Hydrothermal liquefaction (HTL) is seen as a promising thermochemical approach to convert wet and waste biomass feedstocks into biocrude oils and other valuable chemicals. One of the critical technical barriers that must be addressed for the industrial deployment of HTL technology is the corrosion of process core equipment, especially the refining reactors, due to the presence of the hot-compressed water medium, applied alkali catalyst, and aggressive intermediate and final products (such as aggressive sulfur and/or chlorinated compounds, organic acids) generated during the conversion. In this study, the corrosion performance of two candidate alloys (UNS N06625 and UNS R20033) was investigated in a batch reactor containing hot-compressed water, 5 wt.% K2CO3 catalyst and cellulose (a typical model compound of lignocellulosic biomass). Certain amounts of organic acids and phenolic compounds were present in the produced oil, implying the change of environmental pH (from mild basic to near neutral) during the conversion. The two tested alloys experienced general oxidation associated with localized oxide peel-off or nodular oxidation. Due to its higher Cr content, UNS R20033 had a lower corrosion rate compared to UNS N06625 under the HTL of cellulose.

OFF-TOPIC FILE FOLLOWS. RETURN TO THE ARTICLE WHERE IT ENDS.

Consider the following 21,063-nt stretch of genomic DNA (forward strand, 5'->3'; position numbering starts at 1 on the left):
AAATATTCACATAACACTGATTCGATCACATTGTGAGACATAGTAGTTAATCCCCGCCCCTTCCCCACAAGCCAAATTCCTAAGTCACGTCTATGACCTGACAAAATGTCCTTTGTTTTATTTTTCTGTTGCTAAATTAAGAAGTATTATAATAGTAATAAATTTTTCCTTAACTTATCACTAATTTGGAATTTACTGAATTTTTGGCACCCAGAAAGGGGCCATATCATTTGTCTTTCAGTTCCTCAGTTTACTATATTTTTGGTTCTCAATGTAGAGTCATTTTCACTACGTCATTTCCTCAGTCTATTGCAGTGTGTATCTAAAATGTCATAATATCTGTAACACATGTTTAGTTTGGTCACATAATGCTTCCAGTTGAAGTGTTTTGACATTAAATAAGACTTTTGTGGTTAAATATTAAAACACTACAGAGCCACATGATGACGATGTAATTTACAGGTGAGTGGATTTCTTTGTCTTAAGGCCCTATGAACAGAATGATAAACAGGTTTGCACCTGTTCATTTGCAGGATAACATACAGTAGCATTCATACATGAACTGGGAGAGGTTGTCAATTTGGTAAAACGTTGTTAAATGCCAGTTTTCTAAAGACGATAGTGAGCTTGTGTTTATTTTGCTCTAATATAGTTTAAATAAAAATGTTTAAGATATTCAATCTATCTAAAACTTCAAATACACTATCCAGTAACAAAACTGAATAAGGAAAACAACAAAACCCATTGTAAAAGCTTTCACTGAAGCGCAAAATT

The conversion of forestry/agricultural residues (lignocellulosic biomass) to biofuels or bioproducts has received increasing interest over the past years because of the demand for green products and the fact of abundant residual/waste streams in forestry and agricultural sectors. Forestry/agricultural residues/waste streams are advantageous bioresources to produce biofuels or bio-based chemicals since they do not compete with food resources.1 Typical conversion technologies involve biochemical and thermochemical processes. Biochemical conversion processes, mainly referring to fermentation of wet carbohydrate materials into bioethanol and anaerobic digestion to generate biogas at ambient operation conditions,2 is quite slow and sensitive to operating conditions (pH, temperature, etc.).3 In contrast, thermochemical conversion processes, such as combustion, gasification, and pyrolysis, are much faster due to the nature of high-temperature refining conditions. But these methods are only applicable for the conversion of relatively dry biomass with moisture content less than 20–30%.4 Different from them, hydrothermal liquefaction (HTL), typically operated at the temperature range of 200–400 °C and pressure up to 25 MPa, can be used for directly converting wet biomass or waste feedstocks with a high water content into biocrude oils in hot compressed water or mixed solvents of water and alcohol.5,6